Explaining the Basic Car Body Types
There are those among us who will always see a car merely as a means of getting from A to B. For others, motoring can be a hobby, a passion and indeed a way of life. Somewhere in the middle are those of us who would be more interested in the intricacies of the modern motor vehicle, if only we knew just what it all meant! Here then, we begin a series of items which will attempt to demystify some of the terms - whether the very basic or the more technical - which you may come across within your used car warranty policy. We hope that you find them illuminating reading...
The saloon car is the most popular body style of the modern car. They normally have 4 doors, or sometimes 2 door variations. The bonnet is separate, covering the engine at the front of the vehicle, along with a separate boot for luggage at the rear. A saloon car seats four or more passengers and has a fixed roof that is of a full-height up to the rear window.
Examples of popular saloon cars:
Ford Mondeo, Vauxhall Insignia, Peugeot 407, BMW 5 Series, Honda Accord.
The hatchback always has a sloping back with a hinged rear boot door that opens upwards, the inside boot lid and window lift and open as a complete unit. The rear boot door opens to the inside of the car. The hatchback is often regarded as a vehicle with great storage space because the back seats nearly touch the top edge of the hatch.
Examples of popular hatchbacks:
Ford Focus, Toyota Yaris, Vauxhall Astra, BMW 1 Series, MINI Cooper
Multi-Purpose Vehicle (MPV)
The MPV is a minivan/minibus type vehicle. Basically it can carry lots of people and goods. It is a very versatile. Its body resembles a van but the rear side doors, windows and interior fittings are those associated with accommodating passengers. It is very similar to a US station wagon.
MPVs are higher than normal saloons and estates and are usually designed for maximum interior space. Internally MPVs often have three seat rows and are able to seat 7 or more people.
Examples of popular MPVs:
Vauxhall Zafira, Volkswagen Touran, Ford Galaxy, Kia Carens
Four-Wheel Drive (4x4)
A four-wheel drive, 4WD, 4x4 ("four by four"), all wheel drive, and AWD are all common terminology that are used to describe a four-wheeled vehicle of this type. They are designed with a drive train to transmission that enables all of the four wheels to receive power from the engine simultaneously. There have been derived from the original larger goods vehicle or truck that had a 2 wheel drive mode for roads and a four-wheel drive mode for cross country driving and driving in severe weather conditions such as ice, mud, or loose gravel.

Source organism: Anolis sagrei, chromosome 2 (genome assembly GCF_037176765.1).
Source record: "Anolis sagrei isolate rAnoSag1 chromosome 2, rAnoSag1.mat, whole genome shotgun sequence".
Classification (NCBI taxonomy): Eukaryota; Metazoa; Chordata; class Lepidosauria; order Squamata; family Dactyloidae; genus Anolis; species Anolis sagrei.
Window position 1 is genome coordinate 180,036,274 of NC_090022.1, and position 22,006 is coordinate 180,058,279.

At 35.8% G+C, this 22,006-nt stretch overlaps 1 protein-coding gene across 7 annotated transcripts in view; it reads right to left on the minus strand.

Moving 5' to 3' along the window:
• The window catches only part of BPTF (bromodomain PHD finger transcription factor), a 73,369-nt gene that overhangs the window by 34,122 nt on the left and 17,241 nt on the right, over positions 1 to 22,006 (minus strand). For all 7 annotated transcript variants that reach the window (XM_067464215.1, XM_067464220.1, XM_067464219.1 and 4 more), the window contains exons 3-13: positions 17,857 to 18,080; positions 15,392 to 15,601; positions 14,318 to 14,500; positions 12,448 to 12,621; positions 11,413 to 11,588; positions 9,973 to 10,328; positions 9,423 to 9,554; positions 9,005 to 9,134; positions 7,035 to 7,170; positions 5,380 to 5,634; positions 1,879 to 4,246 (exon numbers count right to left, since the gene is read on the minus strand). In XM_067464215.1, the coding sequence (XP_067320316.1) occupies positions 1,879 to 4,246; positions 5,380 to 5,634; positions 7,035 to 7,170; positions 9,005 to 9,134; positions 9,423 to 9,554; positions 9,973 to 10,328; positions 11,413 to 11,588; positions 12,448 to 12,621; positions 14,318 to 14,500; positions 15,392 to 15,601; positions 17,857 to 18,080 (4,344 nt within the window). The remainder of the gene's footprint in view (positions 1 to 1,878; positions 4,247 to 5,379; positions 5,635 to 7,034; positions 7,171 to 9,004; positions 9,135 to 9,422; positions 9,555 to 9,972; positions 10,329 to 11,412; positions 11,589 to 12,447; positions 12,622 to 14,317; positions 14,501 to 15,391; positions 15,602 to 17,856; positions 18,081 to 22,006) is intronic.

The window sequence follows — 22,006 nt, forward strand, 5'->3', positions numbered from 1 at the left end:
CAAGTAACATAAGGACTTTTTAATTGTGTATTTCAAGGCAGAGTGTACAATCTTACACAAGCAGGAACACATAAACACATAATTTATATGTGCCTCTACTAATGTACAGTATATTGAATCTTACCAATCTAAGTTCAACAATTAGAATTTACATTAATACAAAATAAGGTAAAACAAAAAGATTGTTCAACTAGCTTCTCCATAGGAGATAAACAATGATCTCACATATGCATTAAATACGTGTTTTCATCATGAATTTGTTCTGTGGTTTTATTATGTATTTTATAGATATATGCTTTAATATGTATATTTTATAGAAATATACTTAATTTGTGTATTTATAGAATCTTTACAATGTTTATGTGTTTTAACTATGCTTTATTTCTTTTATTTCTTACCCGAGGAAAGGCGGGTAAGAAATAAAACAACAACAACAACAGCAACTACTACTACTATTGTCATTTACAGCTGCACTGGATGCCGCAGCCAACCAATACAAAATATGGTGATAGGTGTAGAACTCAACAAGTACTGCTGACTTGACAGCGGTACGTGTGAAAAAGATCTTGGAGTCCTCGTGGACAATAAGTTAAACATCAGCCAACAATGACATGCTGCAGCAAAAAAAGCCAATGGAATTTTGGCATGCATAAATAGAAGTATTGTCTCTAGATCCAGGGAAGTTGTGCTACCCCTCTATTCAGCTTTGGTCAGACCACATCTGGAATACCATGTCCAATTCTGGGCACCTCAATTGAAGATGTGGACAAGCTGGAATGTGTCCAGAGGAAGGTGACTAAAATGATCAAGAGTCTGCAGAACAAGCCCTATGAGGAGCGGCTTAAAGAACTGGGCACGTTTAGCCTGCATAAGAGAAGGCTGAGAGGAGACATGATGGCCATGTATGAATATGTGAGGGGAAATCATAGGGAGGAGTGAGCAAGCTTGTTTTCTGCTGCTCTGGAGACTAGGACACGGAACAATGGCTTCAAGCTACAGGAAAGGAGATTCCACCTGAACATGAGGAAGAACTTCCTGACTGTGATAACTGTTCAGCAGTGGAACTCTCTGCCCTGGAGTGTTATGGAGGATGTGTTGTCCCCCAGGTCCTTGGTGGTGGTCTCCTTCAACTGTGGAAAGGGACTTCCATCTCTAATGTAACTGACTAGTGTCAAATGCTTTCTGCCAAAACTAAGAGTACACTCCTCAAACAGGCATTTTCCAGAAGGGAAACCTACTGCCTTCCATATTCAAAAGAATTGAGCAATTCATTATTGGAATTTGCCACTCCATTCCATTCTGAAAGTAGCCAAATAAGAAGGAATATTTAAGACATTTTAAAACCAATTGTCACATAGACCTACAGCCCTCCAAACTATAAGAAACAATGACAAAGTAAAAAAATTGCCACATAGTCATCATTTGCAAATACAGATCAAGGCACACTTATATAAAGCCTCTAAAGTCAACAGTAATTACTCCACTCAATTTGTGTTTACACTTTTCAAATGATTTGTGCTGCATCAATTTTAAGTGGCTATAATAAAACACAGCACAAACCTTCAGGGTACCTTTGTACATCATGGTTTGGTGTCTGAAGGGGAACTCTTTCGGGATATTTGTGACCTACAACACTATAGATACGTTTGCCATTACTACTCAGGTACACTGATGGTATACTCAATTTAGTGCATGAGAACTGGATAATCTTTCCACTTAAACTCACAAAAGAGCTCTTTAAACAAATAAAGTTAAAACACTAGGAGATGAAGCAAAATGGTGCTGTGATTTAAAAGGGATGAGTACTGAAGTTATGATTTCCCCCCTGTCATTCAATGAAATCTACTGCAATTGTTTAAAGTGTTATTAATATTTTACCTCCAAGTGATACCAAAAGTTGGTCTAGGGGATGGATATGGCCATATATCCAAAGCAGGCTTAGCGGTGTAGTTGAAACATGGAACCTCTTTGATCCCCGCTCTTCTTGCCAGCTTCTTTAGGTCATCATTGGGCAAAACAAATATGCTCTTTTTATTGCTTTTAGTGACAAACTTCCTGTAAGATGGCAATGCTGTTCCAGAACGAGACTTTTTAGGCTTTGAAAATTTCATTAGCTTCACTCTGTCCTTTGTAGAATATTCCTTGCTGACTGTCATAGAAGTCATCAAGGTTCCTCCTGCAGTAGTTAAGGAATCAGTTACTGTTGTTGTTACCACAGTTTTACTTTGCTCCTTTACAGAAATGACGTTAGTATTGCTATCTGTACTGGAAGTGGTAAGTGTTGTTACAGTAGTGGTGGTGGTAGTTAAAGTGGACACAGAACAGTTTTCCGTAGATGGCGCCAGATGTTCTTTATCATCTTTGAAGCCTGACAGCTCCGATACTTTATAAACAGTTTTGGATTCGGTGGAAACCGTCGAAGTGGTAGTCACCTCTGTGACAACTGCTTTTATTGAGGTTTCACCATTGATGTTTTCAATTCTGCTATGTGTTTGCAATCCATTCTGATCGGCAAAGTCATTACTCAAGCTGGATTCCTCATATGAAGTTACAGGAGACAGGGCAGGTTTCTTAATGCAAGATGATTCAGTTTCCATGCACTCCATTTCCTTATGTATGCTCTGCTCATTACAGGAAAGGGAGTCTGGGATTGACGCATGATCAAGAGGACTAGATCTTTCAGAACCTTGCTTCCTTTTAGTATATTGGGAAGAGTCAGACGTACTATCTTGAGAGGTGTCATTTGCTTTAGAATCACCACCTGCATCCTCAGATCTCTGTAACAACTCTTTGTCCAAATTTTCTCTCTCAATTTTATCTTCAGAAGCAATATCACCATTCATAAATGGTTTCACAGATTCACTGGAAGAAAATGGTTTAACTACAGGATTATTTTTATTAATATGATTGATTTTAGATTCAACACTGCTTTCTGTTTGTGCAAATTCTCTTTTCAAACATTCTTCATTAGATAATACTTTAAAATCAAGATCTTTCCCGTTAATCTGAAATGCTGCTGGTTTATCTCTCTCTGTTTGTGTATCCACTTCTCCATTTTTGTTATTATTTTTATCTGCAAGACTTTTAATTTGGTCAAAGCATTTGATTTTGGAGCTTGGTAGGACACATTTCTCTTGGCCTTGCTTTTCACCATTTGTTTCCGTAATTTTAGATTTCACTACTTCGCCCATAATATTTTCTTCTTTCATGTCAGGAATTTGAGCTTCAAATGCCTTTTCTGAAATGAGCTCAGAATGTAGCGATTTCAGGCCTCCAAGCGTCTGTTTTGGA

Examples of popular 4x4's:
BMW X5, BMW X6, Land Rover Range Rover, Land Rover Freelander, Audi Q7
A convertible or cabriolet is a car with a folding or retracting roof hence the name "soft top". The folding roof section is usually made of a canvas or vinyl. However, more recently, plastic, aluminium and steel have been used but only in the more elaborately designed cars, these are often referred to as a retractable hardtop, not convertible. Nowadays, the majority of them are electrically retracted.. Convertibles are usually 2 door models, only a few 4 door models exist.
Examples of popular convertibles:
Mazda MX5, BMW Z4, Vauxhall Astra Twintop, Porsche Boxster
A van is a vehicle usually used for transporting goods. It is normally rather square in appearance and approximately the same width and length as a large car, but taller. They are also derived from the larger car, sometimes including open backs like the pick-up. Vans really are always available in all shapes and sizes depending on your needs.
Examples of popular vans: Mercedes Sprinter, Ford Transit, any vehicles larger than this are classified as lorries or trucks.
The Estate car is a car similar to the saloon, but the rear passenger and boot area is always extended. Most of the Estate ranges are modified saloons. The Estate is also the full height of the passenger area, with side windows over the boot area. The popularity of the MPV in recent years has added to the decline of the traditional Estate car. They are sometimes referred to as station wagons, particularly in the US.
A coupé or coupe will always vary from manufacturer to manufacturer. They are often the sportier type of car in the model range. They are usually 2-door types, with the close-coupled interior. That being that the rear seats are further forward than normal giving usually only 2 seats, sometimes 2 in the rear.
Examples of popular coupes in the UK:
Peugeot 407 Coupe, Audi TT, Nissan 350z
Whatever your preferred style, there are many considerations to take into account when buying a new or used car. Make sure that you have done your research and that you know what you are getting into, and ensure that you protect yourself against financial loss by taking out an extended car warranty if the manufacturer's warranty cover is due to expire.